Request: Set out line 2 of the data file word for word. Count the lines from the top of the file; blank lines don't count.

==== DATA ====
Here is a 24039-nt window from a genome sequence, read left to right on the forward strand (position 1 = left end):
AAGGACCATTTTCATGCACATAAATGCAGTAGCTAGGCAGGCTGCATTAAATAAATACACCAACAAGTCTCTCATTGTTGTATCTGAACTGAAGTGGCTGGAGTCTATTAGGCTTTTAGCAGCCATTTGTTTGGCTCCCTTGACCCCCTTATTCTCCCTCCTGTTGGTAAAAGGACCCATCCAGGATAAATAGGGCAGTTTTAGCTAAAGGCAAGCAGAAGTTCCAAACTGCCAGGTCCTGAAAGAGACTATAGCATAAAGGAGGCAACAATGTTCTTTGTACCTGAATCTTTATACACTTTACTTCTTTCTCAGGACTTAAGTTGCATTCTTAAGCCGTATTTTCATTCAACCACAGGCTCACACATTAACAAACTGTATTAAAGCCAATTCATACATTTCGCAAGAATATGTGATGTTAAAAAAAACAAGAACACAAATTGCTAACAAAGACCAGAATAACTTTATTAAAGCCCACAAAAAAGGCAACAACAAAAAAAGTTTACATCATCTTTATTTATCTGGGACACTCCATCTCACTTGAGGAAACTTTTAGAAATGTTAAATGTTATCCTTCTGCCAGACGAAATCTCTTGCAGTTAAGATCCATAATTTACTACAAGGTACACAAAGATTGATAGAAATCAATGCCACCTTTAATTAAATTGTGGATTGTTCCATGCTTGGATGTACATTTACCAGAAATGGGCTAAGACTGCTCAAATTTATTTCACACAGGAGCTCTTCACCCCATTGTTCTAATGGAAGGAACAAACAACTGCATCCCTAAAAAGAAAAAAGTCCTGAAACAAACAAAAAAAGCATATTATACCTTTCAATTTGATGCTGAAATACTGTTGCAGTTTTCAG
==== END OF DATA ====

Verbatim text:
AAGGACCATTTTCATGCACATAAATGCAGTAGCTAGGCAGGCTGCATTAAATAAATACACCAACAAGTCTCTCATTGTTGTATCTGAACTGAAGTGGCTGGAGTCTATTAGGCTTTTAGCAGCCATTTGTTTGGCTCCCTTGACCCCCTTATTCTCCCTCCTGTTGGTAAAAGGACCCATCCAGGATAAATAGGGCAGTTTTAGCTAAAGGCAAGCAGAAGTTCCAAACTGCCAGGTCCTGAAAGAGACTATAGCATAAAGGAGGCAACAATGTTCTTTGTACCTGAATCTTTATACACTTTACTTCTTTCTCAGGACTTAAGTTGCATTCTTAAGCCGTATTTTCATTCAACCACAGGCTCACACATTAACAAACTGTATTAAAGCCAATTCATACATTTCGCAAGAATATGTGATGTTAAAAAAAACAAGAACACAAATTGCTAACAAAGACCAGAATAACTTTATTAAAGCCCACAAAAAAGGCAACAACAAAAAAAGTTTACATCATCTTTATTTATCTGGGACACTCCATCTCACTTGAGGAAACTTTTAGAAATGTTAAATGTTATCCTTCTGCCAGACGAAATCTCTTGCAGTTAAGATCCATAATTTACTACAAGGTACACAAAGATTGATAGAAATCAATGCCACCTTTAATTAAATTGTGGATTGTTCCATGCTTGGATGTACATTTACCAGAAATGGGCTAAGACTGCTCAAATTTATTTCACACAGGAGCTCTTCACCCCATTGTTCTAATGGAAGGAACAAACAACTGCATCCCTAAAAAGAAAAAAGTCCTGAAACAAACAAAAAAAGCATATTATACCTTTCAATTTGATGCTGAAATACTGTTGCAGTTTTCAG